Thanks for your feedback!
The rate of peanut allergy has dramatically increased over the final 10 years and now affects one to two percent of the population in the United States and other Westernized countries. Severe, life-threatening allergic reactions to peanuts are common in people with peanut allergy and own resulted in dozens of deaths over the past 15 years.
In other parts of the world, such as Korea, China, and Israel, the rate of peanut allergy is much lower than that of Westernized countries. Some researchers ponder that the lower rate of peanut allergy in these countries might own to do with how peanut is processed. In Westernized countries, peanuts are commonly dry roasted; in non-Westernized countries, however, peanuts are often boiled, fried or even pickled.
These diverse forms of processing likely alter how a body reacts to the peanut allergen.
Why Do Some People React?
Reactions that appear to involve the smell of peanuts in the air are really every about what you're actually inhaling.
As I said above, the chemical compounds that comprise what we ponder of as the "smell of peanuts" don't contain peanut protein and therefore don't cause an allergic reaction. However, peanut dust and little airborne particles of peanuts most definitely can cause an allergic reaction in someone with peanut allergy.
If every you're smelling is peanut butter, it's unlikely any dust or little pieces of peanut are floating in the air—after every, peanut butter is sticky, not dusty. One exception to this law is if you're smelling peanut butter near a nut butter grinder; it's not unusual for upscale grocery stores and health food stores to offer fresh-ground peanut butter, almond butter, and occasionally other types of nut butters.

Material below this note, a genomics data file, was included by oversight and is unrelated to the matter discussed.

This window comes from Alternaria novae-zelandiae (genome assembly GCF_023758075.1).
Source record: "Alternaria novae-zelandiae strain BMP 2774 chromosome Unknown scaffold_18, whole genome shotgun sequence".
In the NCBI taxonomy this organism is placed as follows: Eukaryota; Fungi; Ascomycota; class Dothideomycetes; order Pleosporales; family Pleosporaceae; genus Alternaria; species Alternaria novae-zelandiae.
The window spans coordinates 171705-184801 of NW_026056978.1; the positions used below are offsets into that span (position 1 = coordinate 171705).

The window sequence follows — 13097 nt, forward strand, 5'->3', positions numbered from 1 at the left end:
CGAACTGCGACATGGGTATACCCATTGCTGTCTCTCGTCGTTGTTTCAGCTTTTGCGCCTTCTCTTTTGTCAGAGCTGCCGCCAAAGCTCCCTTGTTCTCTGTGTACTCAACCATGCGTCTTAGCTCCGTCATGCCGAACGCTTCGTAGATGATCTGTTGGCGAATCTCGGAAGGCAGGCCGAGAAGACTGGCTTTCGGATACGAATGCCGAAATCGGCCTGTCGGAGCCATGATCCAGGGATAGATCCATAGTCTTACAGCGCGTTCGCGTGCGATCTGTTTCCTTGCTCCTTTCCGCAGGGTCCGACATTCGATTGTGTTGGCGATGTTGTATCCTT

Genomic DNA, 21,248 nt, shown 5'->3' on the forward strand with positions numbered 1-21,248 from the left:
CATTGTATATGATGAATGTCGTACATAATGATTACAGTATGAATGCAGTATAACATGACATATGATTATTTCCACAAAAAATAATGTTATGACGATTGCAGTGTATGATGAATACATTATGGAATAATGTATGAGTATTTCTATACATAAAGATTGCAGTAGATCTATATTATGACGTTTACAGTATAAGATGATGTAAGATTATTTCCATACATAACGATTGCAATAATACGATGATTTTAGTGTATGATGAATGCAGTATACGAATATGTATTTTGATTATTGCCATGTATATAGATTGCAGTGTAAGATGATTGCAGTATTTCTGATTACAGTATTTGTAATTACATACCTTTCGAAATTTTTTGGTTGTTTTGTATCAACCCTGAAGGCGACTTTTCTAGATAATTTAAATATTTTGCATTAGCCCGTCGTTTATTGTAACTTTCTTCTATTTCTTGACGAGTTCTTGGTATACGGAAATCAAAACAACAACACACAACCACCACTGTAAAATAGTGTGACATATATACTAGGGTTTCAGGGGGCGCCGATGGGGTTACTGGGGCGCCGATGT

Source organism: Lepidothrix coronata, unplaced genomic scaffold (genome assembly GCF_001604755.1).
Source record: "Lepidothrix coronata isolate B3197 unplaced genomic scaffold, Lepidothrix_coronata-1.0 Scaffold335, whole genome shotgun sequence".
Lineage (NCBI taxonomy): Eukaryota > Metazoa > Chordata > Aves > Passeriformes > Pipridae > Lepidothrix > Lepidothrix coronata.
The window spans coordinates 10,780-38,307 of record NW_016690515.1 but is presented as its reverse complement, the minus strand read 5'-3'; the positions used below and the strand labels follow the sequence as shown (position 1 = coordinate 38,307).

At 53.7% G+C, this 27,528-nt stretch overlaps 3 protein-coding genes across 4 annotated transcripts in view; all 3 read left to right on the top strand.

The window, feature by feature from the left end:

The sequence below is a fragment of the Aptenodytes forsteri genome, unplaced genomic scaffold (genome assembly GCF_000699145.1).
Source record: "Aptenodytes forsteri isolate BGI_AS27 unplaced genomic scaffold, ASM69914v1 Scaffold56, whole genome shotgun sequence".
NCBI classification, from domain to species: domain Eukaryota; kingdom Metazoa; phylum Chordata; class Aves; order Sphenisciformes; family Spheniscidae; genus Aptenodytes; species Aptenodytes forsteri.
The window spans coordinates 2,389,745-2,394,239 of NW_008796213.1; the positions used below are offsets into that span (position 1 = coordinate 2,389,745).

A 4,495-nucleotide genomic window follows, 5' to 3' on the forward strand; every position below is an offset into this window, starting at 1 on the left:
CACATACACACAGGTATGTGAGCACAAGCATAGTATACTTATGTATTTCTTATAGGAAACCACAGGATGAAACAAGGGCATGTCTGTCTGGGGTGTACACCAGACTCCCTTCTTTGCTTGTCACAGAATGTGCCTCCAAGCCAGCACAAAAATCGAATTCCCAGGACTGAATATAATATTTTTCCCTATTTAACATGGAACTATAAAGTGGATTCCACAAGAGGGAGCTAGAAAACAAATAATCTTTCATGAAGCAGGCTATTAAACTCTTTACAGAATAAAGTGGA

These machines are a genuine potential risk and you should stay away.
Similarly, if people are shelling and eating peanuts in your vicinity, it definitely can spread peanut dust in the air. That means you could be smelling peanuts (which won't cause an allergic reaction by itself), but also actually inhaling dust and peanut particles (which can cause a severe reaction). This is an issue at stadiums that serve peanuts and in some stores and restaurants that offer free unshelled peanuts for customers to snack on.
In addition, when foods are cooked, they often release oils into the air—oils that can contain allergenic proteins and cause reactions. Boiled peanuts, or certain types of Asian foods that include peanuts and peanut sauce, could pose this risk.